Cowling, in support of the demurrer.—The question in this case is, whether, in a declaration in case against common carriers for refusing to convey the plaintiffs' goods, it is necessary to aver a tender of the sum of money which the defendants are legally entitled to charge for the carriage ? It is submitted that it is; and that the averment in this declaration, that “the plaintiffs were ready and willing, and offered to pay,” is insufficient. The case would be different, if the declaration disclosed any special circumstances which amounted to a dispensation with the tender, or shewed that it was impossible to make one. The general rule is, that no
Erch. of Pleas, man is bound to deal or traffic with another; but in the 1841.
case of carriers and innkeepers the law is different. It PICKFORD
compels them, from motives of policy, to deal with all per. GRAND sons who may come to them; but they are not bound to JUNCTION RAILWAY Co.
deal on credit, but are allowed by law to exact the price of their labour, or of the provisions they supply, as a condition precedent. [Parke, B.-Can it be necessary to tender the amount of the carriage, as a condition precedent to the performance of the carrier's contract ? By his contract, he is to convey the goods safely to their journey's end; and if they are lost on the road, he would not be entitled to any thing for the carriage.] The authorities are in favour of the principle contended for. In Pinchon's case (a), it is said, that “a victualler or hostler is not compellable to deliver victuals till he be paid for them in hand," citing 10 H. 7, 8. a., and 39 H. 6, 19. a. So, in Hawkins's Pleas of the Crown, Book I., c. 32, s. 2, it is said, “if one who keeps a common inn refuse either to receive a traveller as a guest in his house, or to find him victuals or lodgings, upon his tendering him a reasonable price for the same, he is not only liable to render damages for the injury in an action on the case at the suit of the party grieved, but may also be indicted and fined at the suit of the King.” In Jackson v. Rogers (6), which was an action on the case against a common carrier for refusing to carry goods, Jefferies, C. J., held, “that the action is maintainable, as well as it is against an innkeeper for refusing a guest, or a smith on the road, who refuses to shoe my horse, being tendered satisfaction for the same.” In Story on Bailments, c. 8, s. 508, it is stated to be one of the duties of a common carrier to receive and carry all goods offered for transportation, upon receiving a suitable hire. This is the result of his public employment as a carrier; and, by the custom of the realm, if he will not carry goods for a reasonable compensation,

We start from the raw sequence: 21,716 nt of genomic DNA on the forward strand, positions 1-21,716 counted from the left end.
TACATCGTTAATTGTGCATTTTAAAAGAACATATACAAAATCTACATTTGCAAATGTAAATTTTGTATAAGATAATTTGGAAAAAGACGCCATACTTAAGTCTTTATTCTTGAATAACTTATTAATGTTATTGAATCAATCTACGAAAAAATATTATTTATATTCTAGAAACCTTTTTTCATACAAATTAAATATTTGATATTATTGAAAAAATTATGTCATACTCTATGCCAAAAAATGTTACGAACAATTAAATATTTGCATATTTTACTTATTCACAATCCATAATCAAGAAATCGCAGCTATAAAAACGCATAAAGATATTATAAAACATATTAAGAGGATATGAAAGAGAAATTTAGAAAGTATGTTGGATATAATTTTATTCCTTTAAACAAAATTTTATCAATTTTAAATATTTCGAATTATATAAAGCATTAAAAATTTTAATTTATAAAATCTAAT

(a) 9 Rep. 87 (0)
upon a tender of it, and a refusal of the goods, he will be Exch. of Pleas,
1841. liable to an action, unless there is reasonable ground for the refusal.” With respect to the lien which a carrier has on the goods intrusted to him, he is in no better situation GRAND than an ordinary tradesman; he has only a particular, and RAILWAY Co. not a general lien. The value of the goods may not be an adequate compensation, and he may know the bailor to be in insolvent circumstances. In Rushforth v. Hadfield (a), it was held that a carrier has no general lien, but only for the carriage of the particular goods. [Parke, B.-How is a party to tender the sum for the carriage, when he does not know the amount?] He must tender a reasonable sum.
Martin, in support of the declaration.—The averment, that the plaintiffs were ready and willing and offered to pay such sum as the defendants were legally entitled to receive, is sufficient, without averring an actual tender. A person who delivers goods to a carrier cannot be expected to know the precise amount of the carriage; and if he offers to pay what the carrier is entitled to charge, he does all that the law requires of him. The authority quoted for the position in Story on Bailments is Bacon's Abr., Carriers (B.); but there the word "offered” is made use of, and it is evident that the word “tender" is not used in its strict sense, either in the notes to Wil. liams's Saunders, or in Hawkins, but as synonymous with "offer.” It is clear from the context, in all these authorities, that a strict legal tender was not contemplated. The words tender and offer are used in several instances as meaning the same thing. A strictly legal tender is only necessary, and indeed can only be made, where there is a pre-existing debt, the amount of which may be ascertained with precision by the party tendering it. No precedent of a declaration against a carrier for refusing to carry goods is to be found in the books; but in Chitty on Pleading (6),
(a) 7 East, 224 ; 3 Smith, 221. (6) 6th Edit. vol. 2, p. 468.